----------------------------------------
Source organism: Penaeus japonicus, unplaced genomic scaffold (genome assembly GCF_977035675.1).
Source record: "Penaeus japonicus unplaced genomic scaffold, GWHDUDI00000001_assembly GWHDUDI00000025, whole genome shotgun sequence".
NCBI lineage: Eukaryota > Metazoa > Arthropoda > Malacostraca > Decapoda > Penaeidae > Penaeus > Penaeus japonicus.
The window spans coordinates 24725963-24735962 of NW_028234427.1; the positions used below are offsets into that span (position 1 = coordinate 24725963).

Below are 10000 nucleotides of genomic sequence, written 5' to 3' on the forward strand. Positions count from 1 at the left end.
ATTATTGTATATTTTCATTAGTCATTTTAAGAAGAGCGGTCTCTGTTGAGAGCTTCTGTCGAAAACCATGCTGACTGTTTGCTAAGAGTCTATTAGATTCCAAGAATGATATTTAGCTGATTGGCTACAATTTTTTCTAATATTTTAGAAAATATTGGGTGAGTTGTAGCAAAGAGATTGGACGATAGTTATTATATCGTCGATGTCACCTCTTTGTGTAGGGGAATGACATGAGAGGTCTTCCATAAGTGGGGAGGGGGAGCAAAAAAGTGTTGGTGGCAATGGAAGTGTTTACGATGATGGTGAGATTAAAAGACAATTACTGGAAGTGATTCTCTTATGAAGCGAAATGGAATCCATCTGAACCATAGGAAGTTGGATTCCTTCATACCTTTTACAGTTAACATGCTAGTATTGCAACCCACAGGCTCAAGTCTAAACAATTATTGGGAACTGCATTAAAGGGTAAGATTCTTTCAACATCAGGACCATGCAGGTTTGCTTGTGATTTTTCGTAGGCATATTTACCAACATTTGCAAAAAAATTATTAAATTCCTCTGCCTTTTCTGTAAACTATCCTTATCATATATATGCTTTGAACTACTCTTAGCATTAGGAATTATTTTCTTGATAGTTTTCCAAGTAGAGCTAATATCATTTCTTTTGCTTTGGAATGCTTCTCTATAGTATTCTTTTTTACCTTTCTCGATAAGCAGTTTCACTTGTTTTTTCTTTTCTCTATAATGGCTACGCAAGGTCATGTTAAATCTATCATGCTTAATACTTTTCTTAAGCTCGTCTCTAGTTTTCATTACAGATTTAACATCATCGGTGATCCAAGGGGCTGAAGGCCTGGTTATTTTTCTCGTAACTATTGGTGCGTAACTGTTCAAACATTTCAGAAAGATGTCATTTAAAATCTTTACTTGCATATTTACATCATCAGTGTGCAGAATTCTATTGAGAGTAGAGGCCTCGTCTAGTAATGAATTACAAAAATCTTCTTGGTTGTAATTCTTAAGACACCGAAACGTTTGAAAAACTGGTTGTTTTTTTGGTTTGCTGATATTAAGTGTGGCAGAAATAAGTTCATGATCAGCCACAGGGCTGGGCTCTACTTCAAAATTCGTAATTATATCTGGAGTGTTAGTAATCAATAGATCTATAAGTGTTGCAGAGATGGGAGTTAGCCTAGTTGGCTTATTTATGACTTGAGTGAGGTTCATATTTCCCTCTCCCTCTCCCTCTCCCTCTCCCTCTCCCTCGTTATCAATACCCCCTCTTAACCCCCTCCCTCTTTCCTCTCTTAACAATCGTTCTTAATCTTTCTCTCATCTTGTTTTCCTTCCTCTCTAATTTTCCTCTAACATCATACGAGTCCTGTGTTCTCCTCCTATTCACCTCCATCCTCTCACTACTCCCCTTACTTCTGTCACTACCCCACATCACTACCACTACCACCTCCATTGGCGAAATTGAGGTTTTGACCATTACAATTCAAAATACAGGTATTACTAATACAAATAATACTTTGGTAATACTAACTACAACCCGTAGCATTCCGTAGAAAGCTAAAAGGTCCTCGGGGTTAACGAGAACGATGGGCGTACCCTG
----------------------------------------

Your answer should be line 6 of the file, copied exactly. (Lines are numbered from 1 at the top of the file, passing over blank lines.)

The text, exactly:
ATTATTGTATATTTTCATTAGTCATTTTAAGAAGAGCGGTCTCTGTTGAGAGCTTCTGTCGAAAACCATGCTGACTGTTTGCTAAGAGTCTATTAGATTCCAAGAATGATATTTAGCTGATTGGCTACAATTTTTTCTAATATTTTAGAAAATATTGGGTGAGTTGTAGCAAAGAGATTGGACGATAGTTATTATATCGTCGATGTCACCTCTTTGTGTAGGGGAATGACATGAGAGGTCTTCCATAAGTGGGGAGGGGGAGCAAAAAAGTGTTGGTGGCAATGGAAGTGTTTACGATGATGGTGAGATTAAAAGACAATTACTGGAAGTGATTCTCTTATGAAGCGAAATGGAATCCATCTGAACCATAGGAAGTTGGATTCCTTCATACCTTTTACAGTTAACATGCTAGTATTGCAACCCACAGGCTCAAGTCTAAACAATTATTGGGAACTGCATTAAAGGGTAAGATTCTTTCAACATCAGGACCATGCAGGTTTGCTTGTGATTTTTCGTAGGCATATTTACCAACATTTGCAAAAAAATTATTAAATTCCTCTGCCTTTTCTGTAAACTATCCTTATCATATATATGCTTTGAACTACTCTTAGCATTAGGAATTATTTTCTTGATAGTTTTCCAAGTAGAGCTAATATCATTTCTTTTGCTTTGGAATGCTTCTCTATAGTATTCTTTTTTACCTTTCTCGATAAGCAGTTTCACTTGTTTTTTCTTTTCTCTATAATGGCTACGCAAGGTCATGTTAAATCTATCATGCTTAATACTTTTCTTAAGCTCGTCTCTAGTTTTCATTACAGATTTAACATCATCGGTGATCCAAGGGGCTGAAGGCCTGGTTATTTTTCTCGTAACTATTGGTGCGTAACTGTTCAAACATTTCAGAAAGATGTCATTTAAAATCTTTACTTGCATATTTACATCATCAGTGTGCAGAATTCTATTGAGAGTAGAGGCCTCGTCTAGTAATGAATTACAAAAATCTTCTTGGTTGTAATTCTTAAGACACCGAAACGTTTGAAAAACTGGTTGTTTTTTTGGTTTGCTGATATTAAGTGTGGCAGAAATAAGTTCATGATCAGCCACAGGGCTGGGCTCTACTTCAAAATTCGTAATTATATCTGGAGTGTTAGTAATCAATAGATCTATAAGTGTTGCAGAGATGGGAGTTAGCCTAGTTGGCTTATTTATGACTTGAGTGAGGTTCATATTTCCCTCTCCCTCTCCCTCTCCCTCTCCCTCTCCCTCGTTATCAATACCCCCTCTTAACCCCCTCCCTCTTTCCTCTCTTAACAATCGTTCTTAATCTTTCTCTCATCTTGTTTTCCTTCCTCTCTAATTTTCCTCTAACATCATACGAGTCCTGTGTTCTCCTCCTATTCACCTCCATCCTCTCACTACTCCCCTTACTTCTGTCACTACCCCACATCACTACCACTACCACCTCCATTGGCGAAATTGAGGTTTTGACCATTACAATTCAAAATACAGGTATTACTAATACAAATAATACTTTGGTAATACTAACTACAACCCGTAGCATTCCGTAGAAAGCTAAAAGGTCCTCGGGGTTAACGAGAACGATGGGCGTACCCTG